A lack of data erasure services is the main barrier to people recycling their old tech equipment, according to electronic waste experts running the Tech-Takeback pop-up.
Tech-Takeback was collectively founded by three companies – computer data erasure firm EraseMyData, free online re-use network Freegle, and circular economy environment specialist Soenecs – to allow people to get rid of unwanted technology in a secure way.
Over the course of its second London event, which took place on 10 and 11 January, Tech-Takeback collected 1.33 tonnes of old technology from 113 households, taking the total collected from seven events to nearly 11 tonnes – the equivalent of saving seven tonnes of CO2.
“Fundamentally, it’s about building a circular economy, but the main priority of the London event was data erasure,” said Soenecs managing director David Greenfield.
“One of the main barriers that makes people hold on to their tech is that they’re worried about what’s on it. We had someone come in today with a PC they’ve had for 15 years because they were so worried about the data,” he said.
Unlike linear economies, where products are made, used and then disposed of, alternative circular economies emphasise the need for resources to be used for as long as possible before being recycled and re-used in other products.
Accessible data erasure
Due to its partnership with City of London Corporation, which hosted the London event, the Tech-Takeback team was able to offer free data erasure services, as well as a certificate of the erasure for a £5 fee.
Once the data erasure process is completed, the team triages the equipment to assess whether it can be given a second life as is or if it needs to be recycled.
The items are weighed as part of a rigourous auditing process to ensure that every part of the machine is taken for re-use or recycling.
“We’re looking to see how we can make the Tech-Takeback [events] more regular. People are normally really keen to use the service because they’ve been looking for something like this for a while, so we know there’s demand out there,” said Greenfield.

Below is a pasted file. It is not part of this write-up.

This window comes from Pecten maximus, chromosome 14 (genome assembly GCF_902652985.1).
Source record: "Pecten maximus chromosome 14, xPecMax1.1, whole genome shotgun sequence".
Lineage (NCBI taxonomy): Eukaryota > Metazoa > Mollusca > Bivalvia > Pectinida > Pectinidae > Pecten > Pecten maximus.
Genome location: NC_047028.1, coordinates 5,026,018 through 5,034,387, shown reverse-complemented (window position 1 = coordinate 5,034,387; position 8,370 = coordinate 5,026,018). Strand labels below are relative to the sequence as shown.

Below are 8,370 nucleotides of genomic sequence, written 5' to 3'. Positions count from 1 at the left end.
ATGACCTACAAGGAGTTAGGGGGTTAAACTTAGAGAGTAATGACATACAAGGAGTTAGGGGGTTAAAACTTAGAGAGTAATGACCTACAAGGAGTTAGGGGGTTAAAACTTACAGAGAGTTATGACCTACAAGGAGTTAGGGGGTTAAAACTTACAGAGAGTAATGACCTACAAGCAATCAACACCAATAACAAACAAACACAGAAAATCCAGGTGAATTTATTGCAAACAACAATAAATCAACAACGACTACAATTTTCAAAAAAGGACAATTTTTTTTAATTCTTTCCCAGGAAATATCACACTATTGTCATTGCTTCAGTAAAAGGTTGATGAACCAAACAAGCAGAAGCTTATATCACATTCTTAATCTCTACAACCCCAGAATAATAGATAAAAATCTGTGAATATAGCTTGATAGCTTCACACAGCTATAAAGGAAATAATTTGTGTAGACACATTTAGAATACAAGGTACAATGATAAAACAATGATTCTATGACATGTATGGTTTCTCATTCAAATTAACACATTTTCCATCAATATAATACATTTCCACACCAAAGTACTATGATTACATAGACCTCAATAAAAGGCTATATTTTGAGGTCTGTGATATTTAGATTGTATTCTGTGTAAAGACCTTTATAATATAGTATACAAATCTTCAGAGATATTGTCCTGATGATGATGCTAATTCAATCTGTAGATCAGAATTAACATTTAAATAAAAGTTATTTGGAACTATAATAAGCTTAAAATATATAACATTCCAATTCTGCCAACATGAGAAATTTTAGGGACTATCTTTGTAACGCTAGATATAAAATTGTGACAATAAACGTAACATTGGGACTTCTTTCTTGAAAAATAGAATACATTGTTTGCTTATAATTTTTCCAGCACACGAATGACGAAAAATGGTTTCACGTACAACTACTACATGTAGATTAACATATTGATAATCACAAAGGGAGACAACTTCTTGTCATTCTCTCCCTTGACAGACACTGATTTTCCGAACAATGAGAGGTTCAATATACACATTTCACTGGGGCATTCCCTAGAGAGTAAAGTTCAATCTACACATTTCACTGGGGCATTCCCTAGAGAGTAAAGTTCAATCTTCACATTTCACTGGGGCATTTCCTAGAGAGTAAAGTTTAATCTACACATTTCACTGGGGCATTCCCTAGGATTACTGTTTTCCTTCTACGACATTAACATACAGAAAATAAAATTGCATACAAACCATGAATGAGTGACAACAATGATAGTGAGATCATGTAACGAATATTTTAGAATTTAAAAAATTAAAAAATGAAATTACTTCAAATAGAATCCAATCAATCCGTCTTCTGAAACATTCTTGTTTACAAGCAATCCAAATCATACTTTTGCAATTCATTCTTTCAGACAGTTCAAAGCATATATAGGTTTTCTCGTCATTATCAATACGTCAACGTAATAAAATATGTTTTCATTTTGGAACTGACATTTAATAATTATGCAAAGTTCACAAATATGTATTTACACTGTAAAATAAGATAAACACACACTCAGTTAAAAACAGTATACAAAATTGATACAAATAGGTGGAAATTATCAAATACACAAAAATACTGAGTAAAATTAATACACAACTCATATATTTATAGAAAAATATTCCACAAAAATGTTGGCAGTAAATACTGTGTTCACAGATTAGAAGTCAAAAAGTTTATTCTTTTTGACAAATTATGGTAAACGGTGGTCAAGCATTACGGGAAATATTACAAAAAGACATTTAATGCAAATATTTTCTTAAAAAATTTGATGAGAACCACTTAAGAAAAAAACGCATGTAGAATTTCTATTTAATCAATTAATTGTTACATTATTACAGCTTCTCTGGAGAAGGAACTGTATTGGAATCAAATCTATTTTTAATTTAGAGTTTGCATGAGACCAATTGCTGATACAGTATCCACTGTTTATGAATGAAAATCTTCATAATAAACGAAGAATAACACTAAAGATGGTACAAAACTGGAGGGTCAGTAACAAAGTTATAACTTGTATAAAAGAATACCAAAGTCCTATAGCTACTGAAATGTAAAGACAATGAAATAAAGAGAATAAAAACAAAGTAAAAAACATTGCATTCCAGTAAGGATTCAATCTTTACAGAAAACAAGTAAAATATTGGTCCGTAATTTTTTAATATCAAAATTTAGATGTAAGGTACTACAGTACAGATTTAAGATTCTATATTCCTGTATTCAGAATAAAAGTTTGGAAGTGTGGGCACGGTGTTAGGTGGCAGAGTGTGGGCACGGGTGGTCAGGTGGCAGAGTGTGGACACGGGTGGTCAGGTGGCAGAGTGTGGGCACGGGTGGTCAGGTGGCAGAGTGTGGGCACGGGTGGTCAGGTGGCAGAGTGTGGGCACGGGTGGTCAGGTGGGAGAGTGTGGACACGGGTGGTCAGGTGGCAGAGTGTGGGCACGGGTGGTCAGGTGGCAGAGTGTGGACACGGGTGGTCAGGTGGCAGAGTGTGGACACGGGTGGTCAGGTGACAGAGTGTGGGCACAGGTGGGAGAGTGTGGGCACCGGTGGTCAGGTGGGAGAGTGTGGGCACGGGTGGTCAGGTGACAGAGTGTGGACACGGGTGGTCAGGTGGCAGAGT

“My main ambition is to turn it into a mobile service, so we have a vehicle going around where people can drop off their tech.”
A lack of movement
Tech-Takeback started in Brighton and Hove, where the three founding companies were awarded £500 by the local council to run the pop-up.
Tech-Takeback subsequently won a grant from the UK Waste Electrical and Electronic Equipment (WEEE) fund, worth £25,000, which was used to run an additional five pop-ups.
Jeremy Simons, City of London Corporation
According to Greenfield, there is so little movement on dealing with electronic waste because many technology companies see it as a burden that is not part of their core business.
This leads to many materials, such as the rare earths and metals contained in laptops, being lost in shredders designed to recover other components, such as steel.
“It’s going to need a lot more impetus from the tech giants to push this issue. They are on the journey and they are buying into the circular economy as well, which is great, but being brutally honest we have to ensure it’s not just a green wash – you actually need action,” said Greenfield.
While a number of technology companies do run similar take-back schemes, including high street retailers Curry’s and PC World, Greenfield said “very few of them publicise them”, so people tend not to use them when getting rid of old tech equipment.
“Electronic waste continues to be a real threat to us all, damaging the environment through land, air and water contamination,” said Jeremy Simons, chair of the City of London Corporation’s environment committee.
“Tech-Takeback gives city workers, residents and businesses a new way of disposing of their tired tech responsibly. Through this partnership we are playing our part to help the city’s local community become more sustainable.”